Traditional paleontological research has been upended over the past few decades, as less traditional fields, such as genomics and developmental biology, have weighed in on vertebrate evolution. Researchers have examined the lingering color elements in dinosaur feathers, the genetics of woolly mammoths, purported proteins and blood from dinosaurs, and other ancient fossil signatures using modern tools.  But the question of turtle evolution has remained resistant to both traditional and novel methods.
More than 300 species of turtles exist today, but where they came from isn’t entirely clear. Turtles are the last big living vertebrate group to be placed firmly on the tree of life, and the arguments are getting messy. Three fields in particular — paleontology, developmental biology and microbiology/genomics — disagree about how, and from what, turtles may have evolved.
Traditional paleontologists have placed turtles, which are indisputably reptiles, in relation to a group of mostly extinct reptilian animals called anapsids, which don’t have holes in their skulls; however, analyses in the 1990s put turtles in the diapsid camp, which originally had two holes in their skulls, and closer to modern reptiles like snakes. Morphology places them near the group made up of lizards and birds and crocodiles…
(read more: EARTH Magazine)
images: T - Kathleen Cantner, AGI.; Bottom 3 - Tyler Lyson, NMNH
rhamphotheca:

The Trouble With Turtles: Paleontology at a Crossroads
Scientists debate whether modern turtles are more closely related to snakes and lizards or birds and crocodiles.
by Naomi Lubick
Traditional paleontological research has been upended over the past few decades, as less traditional fields, such as genomics and developmental biology, have weighed in on vertebrate evolution. Researchers have examined the lingering color elements in dinosaur feathers, the genetics of woolly mammoths, purported proteins and blood from dinosaurs, and other ancient fossil signatures using modern tools.  But the question of turtle evolution has remained resistant to both traditional and novel methods.
More than 300 species of turtles exist today, but where they came from isn’t entirely clear. Turtles are the last big living vertebrate group to be placed firmly on the tree of life, and the arguments are getting messy. Three fields in particular — paleontology, developmental biology and microbiology/genomics — disagree about how, and from what, turtles may have evolved.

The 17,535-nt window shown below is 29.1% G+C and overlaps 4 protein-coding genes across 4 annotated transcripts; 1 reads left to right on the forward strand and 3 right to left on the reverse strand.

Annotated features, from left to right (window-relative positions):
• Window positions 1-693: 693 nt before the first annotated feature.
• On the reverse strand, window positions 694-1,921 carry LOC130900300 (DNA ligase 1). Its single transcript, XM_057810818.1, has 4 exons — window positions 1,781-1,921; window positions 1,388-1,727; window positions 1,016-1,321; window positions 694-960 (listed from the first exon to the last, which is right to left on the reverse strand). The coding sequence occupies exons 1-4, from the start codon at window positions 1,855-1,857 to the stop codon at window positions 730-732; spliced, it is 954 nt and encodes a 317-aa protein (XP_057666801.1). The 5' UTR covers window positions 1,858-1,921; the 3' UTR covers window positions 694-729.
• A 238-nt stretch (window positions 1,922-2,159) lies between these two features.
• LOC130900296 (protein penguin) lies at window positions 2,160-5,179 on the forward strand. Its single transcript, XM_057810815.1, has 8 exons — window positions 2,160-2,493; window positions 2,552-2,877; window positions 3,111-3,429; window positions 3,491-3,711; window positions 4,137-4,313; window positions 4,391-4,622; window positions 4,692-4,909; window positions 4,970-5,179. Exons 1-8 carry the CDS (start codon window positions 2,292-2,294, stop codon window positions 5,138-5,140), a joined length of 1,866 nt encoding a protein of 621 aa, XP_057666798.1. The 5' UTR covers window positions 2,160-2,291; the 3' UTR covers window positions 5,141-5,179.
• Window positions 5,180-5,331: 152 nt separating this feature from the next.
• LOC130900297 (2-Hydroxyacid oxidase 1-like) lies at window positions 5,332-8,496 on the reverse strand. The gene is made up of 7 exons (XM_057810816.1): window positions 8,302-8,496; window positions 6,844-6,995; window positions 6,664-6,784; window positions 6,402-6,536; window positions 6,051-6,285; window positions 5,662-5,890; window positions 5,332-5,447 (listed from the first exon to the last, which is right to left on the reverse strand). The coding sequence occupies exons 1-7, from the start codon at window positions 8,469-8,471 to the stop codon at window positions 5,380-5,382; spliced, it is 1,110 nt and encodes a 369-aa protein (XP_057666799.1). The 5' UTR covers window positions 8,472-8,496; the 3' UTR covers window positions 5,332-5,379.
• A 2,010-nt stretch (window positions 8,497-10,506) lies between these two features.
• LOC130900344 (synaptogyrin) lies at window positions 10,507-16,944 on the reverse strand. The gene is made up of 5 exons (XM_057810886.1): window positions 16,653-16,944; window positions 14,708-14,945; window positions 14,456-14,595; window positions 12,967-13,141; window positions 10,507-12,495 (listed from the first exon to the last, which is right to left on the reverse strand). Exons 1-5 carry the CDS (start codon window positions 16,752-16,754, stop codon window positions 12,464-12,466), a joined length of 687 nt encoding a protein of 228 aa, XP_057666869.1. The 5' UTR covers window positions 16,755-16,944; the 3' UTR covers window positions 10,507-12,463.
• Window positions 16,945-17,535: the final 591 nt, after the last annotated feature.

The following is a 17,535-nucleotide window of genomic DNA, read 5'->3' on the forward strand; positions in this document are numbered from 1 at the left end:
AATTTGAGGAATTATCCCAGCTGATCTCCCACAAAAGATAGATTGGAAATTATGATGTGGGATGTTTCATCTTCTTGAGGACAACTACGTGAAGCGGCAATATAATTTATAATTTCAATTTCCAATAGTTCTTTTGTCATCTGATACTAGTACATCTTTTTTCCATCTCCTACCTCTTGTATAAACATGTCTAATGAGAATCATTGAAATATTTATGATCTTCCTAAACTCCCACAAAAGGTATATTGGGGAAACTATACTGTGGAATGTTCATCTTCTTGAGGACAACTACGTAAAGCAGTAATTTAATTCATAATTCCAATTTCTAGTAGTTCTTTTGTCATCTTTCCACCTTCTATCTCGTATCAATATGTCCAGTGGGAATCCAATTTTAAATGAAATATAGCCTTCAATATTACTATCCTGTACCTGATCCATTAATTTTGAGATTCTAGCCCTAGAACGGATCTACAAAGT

Traditional paleontologists have placed turtles, which are indisputably reptiles, in relation to a group of mostly extinct reptilian animals called anapsids, which don’t have holes in their skulls; however, analyses in the 1990s put turtles in the diapsid camp, which originally had two holes in their skulls, and closer to modern reptiles like snakes. Morphology places them near the group made up of lizards and birds and crocodiles…
(read more: EARTH Magazine)
images: T - Kathleen Cantner, AGI.; Bottom 3 - Tyler Lyson, NMNH

rhamphotheca:

The Trouble With Turtles: Paleontology at a Crossroads

Scientists debate whether modern turtles are more closely related to snakes and lizards or birds and crocodiles.

by Naomi Lubick

Traditional paleontological research has been upended over the past few decades, as less traditional fields, such as genomics and developmental biology, have weighed in on vertebrate evolution. Researchers have examined the lingering color elements in dinosaur feathers, the genetics of woolly mammoths, purported proteins and blood from dinosaurs, and other ancient fossil signatures using modern tools. But the question of turtle evolution has remained resistant to both traditional and novel methods.

More than 300 species of turtles exist today, but where they came from isn’t entirely clear. Turtles are the last big living vertebrate group to be placed firmly on the tree of life, and the arguments are getting messy. Three fields in particular — paleontology, developmental biology and microbiology/genomics — disagree about how, and from what, turtles may have evolved.

Traditional paleontologists have placed turtles, which are indisputably reptiles, in relation to a group of mostly extinct reptilian animals called anapsids, which don’t have holes in their skulls; however, analyses in the 1990s put turtles in the diapsid camp, which originally had two holes in their skulls, and closer to modern reptiles like snakes. Morphology places them near the group made up of lizards and birds and crocodiles…

(read more: EARTH Magazine)

images: T - Kathleen Cantner, AGI.; Bottom 3 - Tyler Lyson, NMNH

yourneighborhoodcannibal:

mishasminions:

I SWEAR I LAUGH AT THIS EVERY TWO SECONDS

This is my favorite post of all time.

(Source: angelsofft)